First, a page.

Friday, November 27, 2009

This Semester.

I feel terrible because I haven't written anything this entire semester. The thing is, I really haven't enjoyed my riding class this semester. The school's barn got a new trainer and I don't like her. At the beginning of the semester, she picked on me constantly. Yes, my heels are near-level. They are telling me that they don't want to go lower, yet I have a remarkably secure seat both on the flat and over fences. She wants me in a chair seat so that I can bang on my horse's back when I post like the rest of the class and she wants me to ride all forward and silly-like. There are people in my class who shouldn't even be cantering (let alone holding reins because of their atrocious hands), yet she told me that I wasn't allowed to jump until I could see my toes past my knees and lock my leg (not in those words, but that was the result). She also told me that I had to post without stirrups--one motion that, for some reason, consistently strains my hip. She wouldn't leave me alone until I did and I was upset because my hip started hurting. One day, we were working patterns on the flat and someone forgot to change diagonals after changing directions. She called out the student's mistake and then asked the rest of us, who were lined up and watching, if we understood why a change of diagonal was needed at that point. I honestly thought it was a rhetorical question because no one in the class had any excuse not to know why. No one else answered either, but she decided to make me feel stupid by personally asking me the question again. I would have given her a good explanation, but I didn't feel that I should give her more than a nod's response for such a ridiculous question that had no purpose other than to try and embarrass me. I was so close to dropping the class and demanding a refund.
The school's barn also got rid of two of my favorite horses, Bugsy and Jasmine. Bugsy left with the trainer who left, and I think Jasmine went back to her old home for a while. I've been on Chloe, the huge Clydesdale, so many times this semester. I also rode Rascal a lot at the beginning of the semester.
The other day, I had to jump Chloe. I'm actually getting pretty good with her. I used to be nervous about riding her, and I was honestly scared to death the first time I had to jump her. She's just so I'm starting to get used to her massive strides and her way of thinking, so I've had a lot of good rides on her. When I jumped her last Monday, we took a line of jumps and Chloe had a hard time doing the line because I don't think she's ever done a bunch of close jumps before (that's how our new trainer made it sound) and because it was a small stride for her. She ended up handling everything pretty well. We didn't have many problems at all until we did jumps that were far apart. The first jump was rather unappealing to Miss Chloe because, although it was really low and she cantered beautifully up to it, she slammed on her horsey brakes faster than I ever thought she could. It was such an amazing change--she was moving so powerfully with me following closely, then suddenly she stopped and, for a brief moment, I was still accelerating.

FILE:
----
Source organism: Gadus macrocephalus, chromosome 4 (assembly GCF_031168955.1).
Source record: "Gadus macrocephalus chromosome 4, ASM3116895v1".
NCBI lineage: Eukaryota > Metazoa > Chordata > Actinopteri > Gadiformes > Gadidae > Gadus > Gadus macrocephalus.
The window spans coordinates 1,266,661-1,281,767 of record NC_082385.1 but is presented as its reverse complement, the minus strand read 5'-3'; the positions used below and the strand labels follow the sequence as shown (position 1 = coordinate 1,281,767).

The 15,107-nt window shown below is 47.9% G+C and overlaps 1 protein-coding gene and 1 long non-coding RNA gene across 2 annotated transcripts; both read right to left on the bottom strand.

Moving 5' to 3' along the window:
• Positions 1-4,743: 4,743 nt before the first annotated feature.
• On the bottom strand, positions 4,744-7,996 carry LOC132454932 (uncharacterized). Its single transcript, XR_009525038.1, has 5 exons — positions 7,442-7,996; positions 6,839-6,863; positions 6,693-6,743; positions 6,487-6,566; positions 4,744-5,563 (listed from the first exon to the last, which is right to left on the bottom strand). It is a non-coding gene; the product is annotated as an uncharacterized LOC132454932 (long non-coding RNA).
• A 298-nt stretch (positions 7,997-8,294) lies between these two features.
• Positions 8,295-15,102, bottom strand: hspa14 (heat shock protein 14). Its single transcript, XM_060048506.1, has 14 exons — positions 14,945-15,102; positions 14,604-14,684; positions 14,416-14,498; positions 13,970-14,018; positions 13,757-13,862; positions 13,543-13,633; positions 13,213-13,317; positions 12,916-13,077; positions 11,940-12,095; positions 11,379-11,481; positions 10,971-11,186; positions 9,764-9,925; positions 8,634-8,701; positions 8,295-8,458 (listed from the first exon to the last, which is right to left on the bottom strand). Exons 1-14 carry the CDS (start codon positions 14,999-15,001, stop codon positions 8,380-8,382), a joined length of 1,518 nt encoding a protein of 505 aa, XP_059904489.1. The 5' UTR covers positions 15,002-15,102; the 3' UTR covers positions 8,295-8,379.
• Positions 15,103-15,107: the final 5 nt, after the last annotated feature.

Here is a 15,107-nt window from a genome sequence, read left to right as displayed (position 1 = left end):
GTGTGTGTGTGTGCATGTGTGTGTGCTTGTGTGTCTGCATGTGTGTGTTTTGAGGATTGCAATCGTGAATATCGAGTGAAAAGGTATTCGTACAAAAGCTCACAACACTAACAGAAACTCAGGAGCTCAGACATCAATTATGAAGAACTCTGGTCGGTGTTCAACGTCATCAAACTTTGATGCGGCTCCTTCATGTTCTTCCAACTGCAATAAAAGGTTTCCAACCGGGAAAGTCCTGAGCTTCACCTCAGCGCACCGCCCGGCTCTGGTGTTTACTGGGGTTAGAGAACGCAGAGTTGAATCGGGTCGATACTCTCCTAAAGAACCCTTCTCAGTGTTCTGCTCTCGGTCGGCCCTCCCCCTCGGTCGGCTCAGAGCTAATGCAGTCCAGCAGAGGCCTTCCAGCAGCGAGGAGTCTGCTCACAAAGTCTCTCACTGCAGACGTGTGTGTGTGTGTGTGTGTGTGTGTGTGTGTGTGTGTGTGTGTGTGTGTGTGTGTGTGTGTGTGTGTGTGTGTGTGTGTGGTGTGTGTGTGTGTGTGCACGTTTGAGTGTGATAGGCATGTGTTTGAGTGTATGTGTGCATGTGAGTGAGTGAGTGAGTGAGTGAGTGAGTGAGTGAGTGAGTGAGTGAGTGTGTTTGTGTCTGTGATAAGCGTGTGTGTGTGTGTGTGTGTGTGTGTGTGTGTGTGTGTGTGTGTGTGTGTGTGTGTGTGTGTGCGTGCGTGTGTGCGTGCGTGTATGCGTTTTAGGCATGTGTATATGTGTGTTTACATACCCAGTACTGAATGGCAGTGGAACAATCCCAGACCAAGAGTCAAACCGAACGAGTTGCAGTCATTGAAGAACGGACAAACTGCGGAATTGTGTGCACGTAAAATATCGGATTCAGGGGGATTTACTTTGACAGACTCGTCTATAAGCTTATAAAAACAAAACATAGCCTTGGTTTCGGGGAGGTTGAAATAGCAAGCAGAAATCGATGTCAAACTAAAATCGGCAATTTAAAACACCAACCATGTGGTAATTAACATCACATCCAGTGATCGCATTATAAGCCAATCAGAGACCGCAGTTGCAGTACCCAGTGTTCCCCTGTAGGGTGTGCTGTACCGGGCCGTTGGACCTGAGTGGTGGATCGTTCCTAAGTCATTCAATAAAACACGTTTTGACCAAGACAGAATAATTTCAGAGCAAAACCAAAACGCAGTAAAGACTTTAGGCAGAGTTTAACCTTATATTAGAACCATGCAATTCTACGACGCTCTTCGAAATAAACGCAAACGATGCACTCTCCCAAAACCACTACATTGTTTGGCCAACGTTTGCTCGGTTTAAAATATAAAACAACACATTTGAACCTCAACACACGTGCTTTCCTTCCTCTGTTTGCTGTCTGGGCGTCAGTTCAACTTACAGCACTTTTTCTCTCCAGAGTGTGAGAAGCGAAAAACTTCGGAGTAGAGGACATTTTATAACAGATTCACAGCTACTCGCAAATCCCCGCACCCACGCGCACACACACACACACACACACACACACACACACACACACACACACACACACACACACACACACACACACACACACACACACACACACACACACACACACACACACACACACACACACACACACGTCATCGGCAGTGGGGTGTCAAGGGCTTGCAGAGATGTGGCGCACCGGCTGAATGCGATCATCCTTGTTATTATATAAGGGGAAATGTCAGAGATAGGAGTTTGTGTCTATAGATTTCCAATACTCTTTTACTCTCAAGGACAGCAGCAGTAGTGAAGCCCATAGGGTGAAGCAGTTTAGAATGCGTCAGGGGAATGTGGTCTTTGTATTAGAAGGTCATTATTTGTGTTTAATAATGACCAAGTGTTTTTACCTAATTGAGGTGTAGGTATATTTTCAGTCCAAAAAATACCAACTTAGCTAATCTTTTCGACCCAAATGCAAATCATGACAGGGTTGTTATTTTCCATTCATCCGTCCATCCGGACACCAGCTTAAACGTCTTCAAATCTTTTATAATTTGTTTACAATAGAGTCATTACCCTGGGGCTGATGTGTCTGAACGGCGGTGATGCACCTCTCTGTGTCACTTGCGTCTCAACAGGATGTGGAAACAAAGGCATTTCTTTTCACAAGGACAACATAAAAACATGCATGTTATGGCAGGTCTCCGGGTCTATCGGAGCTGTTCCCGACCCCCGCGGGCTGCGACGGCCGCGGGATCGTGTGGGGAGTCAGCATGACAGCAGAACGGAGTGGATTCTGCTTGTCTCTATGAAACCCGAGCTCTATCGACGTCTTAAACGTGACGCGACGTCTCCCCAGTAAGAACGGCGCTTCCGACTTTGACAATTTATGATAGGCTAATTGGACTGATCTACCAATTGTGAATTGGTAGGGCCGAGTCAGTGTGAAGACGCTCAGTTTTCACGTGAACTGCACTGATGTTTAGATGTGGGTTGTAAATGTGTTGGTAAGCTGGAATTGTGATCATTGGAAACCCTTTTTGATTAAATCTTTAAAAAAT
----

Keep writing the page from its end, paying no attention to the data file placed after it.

Thanks to my solid lower leg and quick reaction time, I moved less than double the height I would have while rising the trot before shifting my weight back and settling into the saddle. We restarted the course and did it quite happily before ending for the day.
During another lesson, Barney gave me a ride that I'll never forget. We were working over ground poles, and Barney refused to go into a certain corner. Our trainer decided to help by standing in his chosen path and, later, standing right in front of the pole. What did jumping-minded Barney do when his ground pole was blocked? Well, he sure didn't wait for our trainer to move out of our way. He took an alternative route--the huge jump off to the right side of the pole. I thought it was hysterical. Our trainer was scared to death because she didn't know Barney could jump and because she didn't think we'd make it over because we were so close to the larger jump when he took off. I could just tell that he was going to do it, and it felt absolutely amazing. Well, it's not like I had any choice of what was going to happen to me; either I was going over the jump with him or he was going to slam on the brakes and send me over by myself. There wasn't any time for my brain to interfere, just pure reaction and smooth movement. I'm striving to achieve that state of mind every time I ride.
And I've been on so many horses this semester whom I've been "warned" about--he's panicky, he's going to take off, hang on tight--and had wonderful rides on. Our new trainer has actually complimented me a lot for my rides on the school horses who tend to explode with other people. She said she was very surprised at their calm behavior. She also complimented me a lot for my ride on Chloe the other day, saying that I stuck with her beautifully. At this point, I doubt I'm going to ride next semester because of lack of time and money and because I've had a sort of love-hate relationship with this semester.
I saw my Wellaphone tonight and I swear she's more beautiful than ever. I love her so much.